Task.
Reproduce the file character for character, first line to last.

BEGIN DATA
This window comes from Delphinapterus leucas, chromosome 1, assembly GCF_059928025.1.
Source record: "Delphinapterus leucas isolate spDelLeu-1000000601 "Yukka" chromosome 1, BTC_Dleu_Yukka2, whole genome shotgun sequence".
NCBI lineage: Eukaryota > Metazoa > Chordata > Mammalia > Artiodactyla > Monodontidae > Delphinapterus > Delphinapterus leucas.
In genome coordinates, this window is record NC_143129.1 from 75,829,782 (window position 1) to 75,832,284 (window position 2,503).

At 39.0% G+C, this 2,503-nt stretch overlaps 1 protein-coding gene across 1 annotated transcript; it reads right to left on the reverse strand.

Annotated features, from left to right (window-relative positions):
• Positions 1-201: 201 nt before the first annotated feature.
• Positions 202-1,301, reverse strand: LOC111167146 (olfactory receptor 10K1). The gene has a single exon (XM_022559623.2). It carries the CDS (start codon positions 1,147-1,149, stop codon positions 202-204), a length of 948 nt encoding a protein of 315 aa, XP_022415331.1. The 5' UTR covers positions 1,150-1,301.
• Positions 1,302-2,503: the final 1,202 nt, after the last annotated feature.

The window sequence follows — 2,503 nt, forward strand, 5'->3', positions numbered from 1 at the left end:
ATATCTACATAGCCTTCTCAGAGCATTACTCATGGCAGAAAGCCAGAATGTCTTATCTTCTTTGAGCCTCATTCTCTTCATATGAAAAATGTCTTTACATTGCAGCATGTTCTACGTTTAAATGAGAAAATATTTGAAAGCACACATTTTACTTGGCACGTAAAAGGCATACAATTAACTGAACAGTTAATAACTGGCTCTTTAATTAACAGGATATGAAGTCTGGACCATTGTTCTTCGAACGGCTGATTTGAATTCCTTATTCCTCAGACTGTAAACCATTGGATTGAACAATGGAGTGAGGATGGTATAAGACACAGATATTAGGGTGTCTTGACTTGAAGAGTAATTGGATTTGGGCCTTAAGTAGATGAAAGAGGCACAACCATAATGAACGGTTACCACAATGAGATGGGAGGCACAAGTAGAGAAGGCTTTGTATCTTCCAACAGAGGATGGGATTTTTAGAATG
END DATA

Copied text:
This window comes from Delphinapterus leucas, chromosome 1, assembly GCF_059928025.1.
Source record: "Delphinapterus leucas isolate spDelLeu-1000000601 "Yukka" chromosome 1, BTC_Dleu_Yukka2, whole genome shotgun sequence".
NCBI lineage: Eukaryota > Metazoa > Chordata > Mammalia > Artiodactyla > Monodontidae > Delphinapterus > Delphinapterus leucas.
In genome coordinates, this window is record NC_143129.1 from 75,829,782 (window position 1) to 75,832,284 (window position 2,503).

At 39.0% G+C, this 2,503-nt stretch overlaps 1 protein-coding gene across 1 annotated transcript; it reads right to left on the reverse strand.

Annotated features, from left to right (window-relative positions):
• Positions 1-201: 201 nt before the first annotated feature.
• Positions 202-1,301, reverse strand: LOC111167146 (olfactory receptor 10K1). The gene has a single exon (XM_022559623.2). It carries the CDS (start codon positions 1,147-1,149, stop codon positions 202-204), a length of 948 nt encoding a protein of 315 aa, XP_022415331.1. The 5' UTR covers positions 1,150-1,301.
• Positions 1,302-2,503: the final 1,202 nt, after the last annotated feature.

The window sequence follows — 2,503 nt, forward strand, 5'->3', positions numbered from 1 at the left end:
ATATCTACATAGCCTTCTCAGAGCATTACTCATGGCAGAAAGCCAGAATGTCTTATCTTCTTTGAGCCTCATTCTCTTCATATGAAAAATGTCTTTACATTGCAGCATGTTCTACGTTTAAATGAGAAAATATTTGAAAGCACACATTTTACTTGGCACGTAAAAGGCATACAATTAACTGAACAGTTAATAACTGGCTCTTTAATTAACAGGATATGAAGTCTGGACCATTGTTCTTCGAACGGCTGATTTGAATTCCTTATTCCTCAGACTGTAAACCATTGGATTGAACAATGGAGTGAGGATGGTATAAGACACAGATATTAGGGTGTCTTGACTTGAAGAGTAATTGGATTTGGGCCTTAAGTAGATGAAAGAGGCACAACCATAATGAACGGTTACCACAATGAGATGGGAGGCACAAGTAGAGAAGGCTTTGTATCTTCCAACAGAGGATGGGATTTTTAGAATG